Nonviolent Witness

A Vigil for Peace at the U.S. Embassy

As we arrived in front of the U.S. Embassy in Tegucigalpa, a few hundred Hondurans were already there candles and signs ready. We walked from the Loyola Center and Radio Progreso offices where many of us would be sleeping the night on the floor. Cardinal Rodriguez had prohibited churches and Catholic institutions from participating from the vigil for peace in front of the embassy that night. He further gave orders prohibiting Catholic retreat centers from receiving delegation members as guests.

Come and Accompany

Msr. Romero’s name among the other many victims’ names commemorated on a remembrance wall for all those who lost their lives in the Salvadoran conflict.

 

 

 

 

 

 

 

 

 

 

 

 

 

 

 

Call to People of Faith to Stand Against White Supremacy in Tennessee

We invite you to join us in putting your bodies on the line to proclaim that God rejects white supremacy. Stand with us on the weekend of Oct. 27-28 in Tennessee to confront white supremacy with interfaith prayer and song. This is a call for partnership in direct, nonviolent action on a crucial day for our state and in a critical moment for our country. We need your prayerful presence.

Ecumenical Advocacy Days

Friday, April 20, 2018 to Monday, April 23, 2018

Join us in Washington for “A World Uprooted: Responding to Migrants, Refugees and Displaced People.” As we witness historically high levels of migration, we also find that racism, sexism, Islamophobia, xenophobia and other forms of discrimination are also on the rise in our communities and used for political gain. At the root of this global upheaval and migration are the push factors of violent conflict, climate change, and corruption which often intersect with one another.

Visit advocacydays.org for all details.

Anger & Nonviolence: A Sermon on September 11

This sermon was preached by Rev. Shannan Vance-Ocampo on Sunday September 11, 2016 at the Northville United Presbyterian Church on Jeremiah 4: 11-28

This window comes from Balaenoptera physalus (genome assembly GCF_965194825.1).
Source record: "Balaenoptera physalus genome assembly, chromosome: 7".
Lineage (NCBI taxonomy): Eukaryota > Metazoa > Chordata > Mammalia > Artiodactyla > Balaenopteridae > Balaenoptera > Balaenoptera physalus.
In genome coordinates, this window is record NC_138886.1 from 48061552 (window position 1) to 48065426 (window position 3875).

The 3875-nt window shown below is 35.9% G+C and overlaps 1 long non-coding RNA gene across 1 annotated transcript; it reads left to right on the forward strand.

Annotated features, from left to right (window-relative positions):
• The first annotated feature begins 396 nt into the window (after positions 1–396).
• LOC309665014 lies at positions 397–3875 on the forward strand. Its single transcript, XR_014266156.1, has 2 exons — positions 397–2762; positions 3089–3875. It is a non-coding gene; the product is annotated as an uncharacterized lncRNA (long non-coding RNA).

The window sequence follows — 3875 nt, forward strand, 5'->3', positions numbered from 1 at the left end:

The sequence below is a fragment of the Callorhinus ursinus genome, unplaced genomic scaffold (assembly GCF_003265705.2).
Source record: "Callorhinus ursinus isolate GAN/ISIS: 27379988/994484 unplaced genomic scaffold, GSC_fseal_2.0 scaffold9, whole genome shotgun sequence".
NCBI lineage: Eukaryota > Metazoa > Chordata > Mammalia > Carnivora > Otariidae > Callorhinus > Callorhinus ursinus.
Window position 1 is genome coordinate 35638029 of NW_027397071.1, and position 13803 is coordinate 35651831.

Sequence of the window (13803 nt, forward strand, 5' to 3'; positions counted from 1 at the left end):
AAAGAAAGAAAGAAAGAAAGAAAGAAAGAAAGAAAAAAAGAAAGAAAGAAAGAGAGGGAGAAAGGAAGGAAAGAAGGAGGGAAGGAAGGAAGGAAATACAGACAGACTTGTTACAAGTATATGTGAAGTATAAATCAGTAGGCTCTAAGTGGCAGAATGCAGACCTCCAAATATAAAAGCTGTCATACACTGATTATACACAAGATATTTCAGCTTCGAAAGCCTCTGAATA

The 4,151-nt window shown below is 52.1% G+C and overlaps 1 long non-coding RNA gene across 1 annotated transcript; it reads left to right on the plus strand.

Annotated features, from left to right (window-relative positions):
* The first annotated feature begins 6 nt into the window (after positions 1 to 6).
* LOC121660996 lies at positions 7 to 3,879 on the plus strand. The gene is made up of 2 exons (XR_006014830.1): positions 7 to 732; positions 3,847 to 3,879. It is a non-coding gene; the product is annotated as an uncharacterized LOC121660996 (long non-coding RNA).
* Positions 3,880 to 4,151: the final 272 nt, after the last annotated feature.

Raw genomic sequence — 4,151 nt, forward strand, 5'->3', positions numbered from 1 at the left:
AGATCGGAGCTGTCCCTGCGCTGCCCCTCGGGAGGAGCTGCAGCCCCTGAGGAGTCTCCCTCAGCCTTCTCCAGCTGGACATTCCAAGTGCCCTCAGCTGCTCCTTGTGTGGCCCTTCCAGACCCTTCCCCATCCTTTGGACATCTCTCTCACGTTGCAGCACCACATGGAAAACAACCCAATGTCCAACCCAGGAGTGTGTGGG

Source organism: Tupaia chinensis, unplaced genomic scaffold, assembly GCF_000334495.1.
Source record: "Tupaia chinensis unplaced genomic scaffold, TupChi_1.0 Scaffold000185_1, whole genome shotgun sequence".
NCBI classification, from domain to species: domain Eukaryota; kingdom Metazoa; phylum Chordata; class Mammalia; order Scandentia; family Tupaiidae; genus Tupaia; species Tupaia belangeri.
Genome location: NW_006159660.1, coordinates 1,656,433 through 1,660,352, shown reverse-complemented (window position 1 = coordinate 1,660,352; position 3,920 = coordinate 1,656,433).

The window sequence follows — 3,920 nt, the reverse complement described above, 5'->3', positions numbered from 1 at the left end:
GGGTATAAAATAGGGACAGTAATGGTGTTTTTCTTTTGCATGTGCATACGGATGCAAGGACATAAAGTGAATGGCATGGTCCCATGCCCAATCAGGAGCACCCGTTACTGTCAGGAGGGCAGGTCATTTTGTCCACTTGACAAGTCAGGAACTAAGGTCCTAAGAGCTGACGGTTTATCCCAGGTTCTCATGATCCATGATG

I do not like today.  I do not like September 11th.  

That day brings too many memories to my mind.  

Bad memories, sad memories.

Repentance and Action in the Wake of Charlottesville

As thousands of clergy and other religious leaders gathered in cities across the United States yesterday to stand against white supremacy, many PPF Activist Council members were among them. We were there because we know that white supremacy is violence. We were there because since our creation over 70 years ago, we have opposed all war, and white supremacy has been waging war on Black people in the United States and globally.

Five Risks Presbyterians Must Take for Peace

Five RisksFive Risks Presbyterians Must Take for Peace: Renewing the Commitment to Peacemaking in the PC(USA)

By Christian Iosso

The Substance and Evidence of our Faith after Charlottesville

I’ve told about my experiences in Charlottesville this past weekend over and over in the last couple days — on social media, in videos, and to reporters, family members, friends, and others in my community. That is one of the reasons I went, to bear witness to what would happen there; and, I am grateful to each person who gave me the opportunity to fulfill that reason by letting me tell them the stories. But, when I sat down to write this reflection, I started at least a dozen times. What else did I have left to say?

Reflections from the True Colors Conference

The 24 year old True Colors annual conference took place on March 17 and 18 and the University of Connecticut in Storrs, CT.  It was wonderful to be among 2,000 LGBTQ high school and college youths from across Connecticut and the region in a place that was welcoming, affirming and joyous.  My spirit was renewed by the gift of their energy and zeal.  I was moved by the stories of the kids as they struggled to find a place of welcome in the world and their parents as many of them struggled to do the right thing at the right time for them.

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